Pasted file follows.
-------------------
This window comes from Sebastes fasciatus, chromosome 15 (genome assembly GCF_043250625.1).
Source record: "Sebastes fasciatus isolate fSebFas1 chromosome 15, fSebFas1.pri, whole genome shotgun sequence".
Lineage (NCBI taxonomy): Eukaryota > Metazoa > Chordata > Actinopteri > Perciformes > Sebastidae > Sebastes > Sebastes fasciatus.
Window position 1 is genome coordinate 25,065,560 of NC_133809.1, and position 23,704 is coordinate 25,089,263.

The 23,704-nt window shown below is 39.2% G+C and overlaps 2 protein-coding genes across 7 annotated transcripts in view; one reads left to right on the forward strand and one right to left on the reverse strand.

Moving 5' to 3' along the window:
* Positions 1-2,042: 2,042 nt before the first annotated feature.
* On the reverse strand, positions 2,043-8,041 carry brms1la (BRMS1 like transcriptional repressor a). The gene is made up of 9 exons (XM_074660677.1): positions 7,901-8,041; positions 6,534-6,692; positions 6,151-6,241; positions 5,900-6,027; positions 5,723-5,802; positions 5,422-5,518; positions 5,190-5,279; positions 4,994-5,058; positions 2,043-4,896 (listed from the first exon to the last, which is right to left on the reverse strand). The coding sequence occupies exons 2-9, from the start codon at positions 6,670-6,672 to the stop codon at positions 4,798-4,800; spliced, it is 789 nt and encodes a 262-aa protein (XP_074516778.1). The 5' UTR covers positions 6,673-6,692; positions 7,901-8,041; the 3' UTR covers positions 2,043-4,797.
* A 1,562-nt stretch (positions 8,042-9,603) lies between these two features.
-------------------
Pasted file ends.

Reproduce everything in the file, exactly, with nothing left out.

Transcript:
This window comes from Sebastes fasciatus, chromosome 15 (genome assembly GCF_043250625.1).
Source record: "Sebastes fasciatus isolate fSebFas1 chromosome 15, fSebFas1.pri, whole genome shotgun sequence".
Lineage (NCBI taxonomy): Eukaryota > Metazoa > Chordata > Actinopteri > Perciformes > Sebastidae > Sebastes > Sebastes fasciatus.
Window position 1 is genome coordinate 25,065,560 of NC_133809.1, and position 23,704 is coordinate 25,089,263.

The 23,704-nt window shown below is 39.2% G+C and overlaps 2 protein-coding genes across 7 annotated transcripts in view; one reads left to right on the forward strand and one right to left on the reverse strand.

Moving 5' to 3' along the window:
* Positions 1-2,042: 2,042 nt before the first annotated feature.
* On the reverse strand, positions 2,043-8,041 carry brms1la (BRMS1 like transcriptional repressor a). The gene is made up of 9 exons (XM_074660677.1): positions 7,901-8,041; positions 6,534-6,692; positions 6,151-6,241; positions 5,900-6,027; positions 5,723-5,802; positions 5,422-5,518; positions 5,190-5,279; positions 4,994-5,058; positions 2,043-4,896 (listed from the first exon to the last, which is right to left on the reverse strand). The coding sequence occupies exons 2-9, from the start codon at positions 6,670-6,672 to the stop codon at positions 4,798-4,800; spliced, it is 789 nt and encodes a 262-aa protein (XP_074516778.1). The 5' UTR covers positions 6,673-6,692; positions 7,901-8,041; the 3' UTR covers positions 2,043-4,797.
* A 1,562-nt stretch (positions 8,042-9,603) lies between these two features.